U.S., Qatar Plan To
Rebrand AlQaeda Into "Moderate" Rebels
By Moon Of Alabama
March 05, 2015 "ICH"
- The CIA supported and equipped "moderate"
rebels in Syria are losing out against
al-Qaeda affiliate Jabhat al-Nusra. The last
"moderate" group active in north Syria,
Harakat Hazzm, had to give up its
headquarter -including a
warehouse full of U.S. weapons- to
Jabhat al Nusra and
dissolved. Many of its members then
The U.S. military plans to
recruit, pay and train new "moderate" rebels
but the effort is starting veeerrry slow.
Just 100 have been vetted
so far to be "moderate" enough for the
program. There are simply too few non-Jihadi
rebels and warlords available who are
willing to die for U.S. dollars.
A solution to the lack of
qualified "moderate" personal is the
rebranding of non-moderate groups into
"moderates". James Clapper, the U.S.
Director of National Intelligence, recently
moved into that direction:
days is increasingly becoming anyone who
is not affiliated with ISIL.
And so, you know, we are attempting to
engage with them, and that's the whole
point of the train and equip proposal --
project that the Department of Defense
is gearing up for, is to vet, recruit
and train and equip opposition in
sufficient size and capability to
actually make a military difference.
And so one of our
challenges is, again, the recruiting and
vetting part. So we picked
people that not only are moderate,
whatever that is, but
also we have to be sensitive to
complying with the international rules
of law, which in this
environment is a pretty tough order.
"Moderates", Clapper used
gestural scare-quotes, is anyone who is not
part of the Islamic State. That would, it
seems, include Jabhat al-Nusra who three
years ago parted from IS and kept their
allegiance to AlQaeda. Jabhat al-Nusra has
been fighting the Islamic State ever since.
That Clapper thought of
Jabhat and similar Jihadi groups like Ahrar
al-Sham, is obvious from his reference to
international law. The United Nations
Security Council classified Jabhat as an
international terrorist organization.
Supporting it, like Israel does in south
Syria, is a violation of UNSC resolutions.
As a veto wielding member the U.S. would not
like to be caught doing that.
Jabhat al-Nusra is a
Jihadi group following al-Qaeda. It is
obviously a non-moderate groups but as it
fights against the Islamic State it is now,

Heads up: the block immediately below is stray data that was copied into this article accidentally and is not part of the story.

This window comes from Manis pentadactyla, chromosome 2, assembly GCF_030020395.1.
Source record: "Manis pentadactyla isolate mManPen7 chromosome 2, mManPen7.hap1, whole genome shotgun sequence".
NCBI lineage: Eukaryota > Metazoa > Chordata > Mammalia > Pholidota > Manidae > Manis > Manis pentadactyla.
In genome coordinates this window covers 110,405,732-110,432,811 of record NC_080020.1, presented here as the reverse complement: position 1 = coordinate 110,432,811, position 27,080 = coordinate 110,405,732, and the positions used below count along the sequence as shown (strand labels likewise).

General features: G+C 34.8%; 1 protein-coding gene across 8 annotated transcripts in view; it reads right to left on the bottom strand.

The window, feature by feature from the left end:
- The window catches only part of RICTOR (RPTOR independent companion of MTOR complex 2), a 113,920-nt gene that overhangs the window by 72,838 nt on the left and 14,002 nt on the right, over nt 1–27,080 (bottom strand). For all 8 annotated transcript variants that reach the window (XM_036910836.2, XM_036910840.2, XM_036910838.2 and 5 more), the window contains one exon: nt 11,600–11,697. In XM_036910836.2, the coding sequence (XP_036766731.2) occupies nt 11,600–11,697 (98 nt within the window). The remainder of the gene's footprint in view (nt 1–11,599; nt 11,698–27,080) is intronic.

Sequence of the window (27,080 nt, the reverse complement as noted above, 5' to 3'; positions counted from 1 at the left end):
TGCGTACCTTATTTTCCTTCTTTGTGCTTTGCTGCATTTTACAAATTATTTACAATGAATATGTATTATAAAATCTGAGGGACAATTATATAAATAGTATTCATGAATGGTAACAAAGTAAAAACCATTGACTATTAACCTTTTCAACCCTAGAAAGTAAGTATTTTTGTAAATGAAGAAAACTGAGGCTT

under Clappers new definition "moderate" and
thereby qualified to receive U.S. support.
Still there is the damned international law
issue that has to be circumvented.
Now just in time a U.S.
puppet entity in the Persian Gulf, which
already though silently arms and pays Jabhat
comes up with a solution for that
Leaders of Syria's Nusra
Front are considering cutting their
links with al Qaeda to form a new entity
backed by some Gulf states trying to
topple President Bashar al-Assad,
Sources within and
close to Nusra said that Qatar, which
enjoys good relations with the group, is
encouraging the group to go ahead with
the move, which would give Nusra a boost
Intelligence officials from Gulf states
including Qatar have met the leader of
Nusra, Abu Mohamad al-Golani, several
times in the past few months to
encourage him to abandon al Qaeda and to
discuss what support they could provide,
the sources said.
They promised funding
once it happens.
The Nusra Front is listed as a terrorist
group by the United States and has been
sanctioned by the United Nations
Security Council. But for Qatar at
least, rebranding Nusra would
remove legal obstacles to supporting it.
A "rebranded" Jabhat al-Nusra
would of course still fight the Syrian
government as its primary enemy. Destroying
the Syrian government is also the primary
aim of the Wahhabi government of Qatar. New-Nusra
would fight the Islamic State only after
having secured enough resources and
geography to be able to expand further. Its
ideological essence would not change and its
aim in the end would be to create its own
version of an Islamic state.
[I]f Nusra is dissolved
and it abandons al Qaeda, the ideology
of the new entity is not expected to
change. Golani fought with al Qaeda in
Iraq. Some other leaders fought in
Afghanistan and are close al Qaeda chief
Rebranding Jabhat al-Nusra
to then declare it "moderate" in the new
definition of DNI Clapper may be the plan.
worked in Libya. But I doubt its
feasibility in the much longer Syria
conflict. It would be a very difficult sale
even for the mighty U.S. propaganda
brigades. It would also mean that the
organization Jabhat al-Nusra, as it now
exists, would fall apart. Many of Nusra's
fighters have joined for ideological reason
and to be members of alQaeda. Should Nusra
revoke its oath to al-Qaeda those fighters
would leave and very likely join the Islamic
The only reason to stay
with New-Nusra would be the Qatari and U.S.
money and equipment that would flow to it.
But as the demise of earlier U.S. supported
"moderate" groups show money and weapons are
not the decisive factor in winning the
fights on the ground.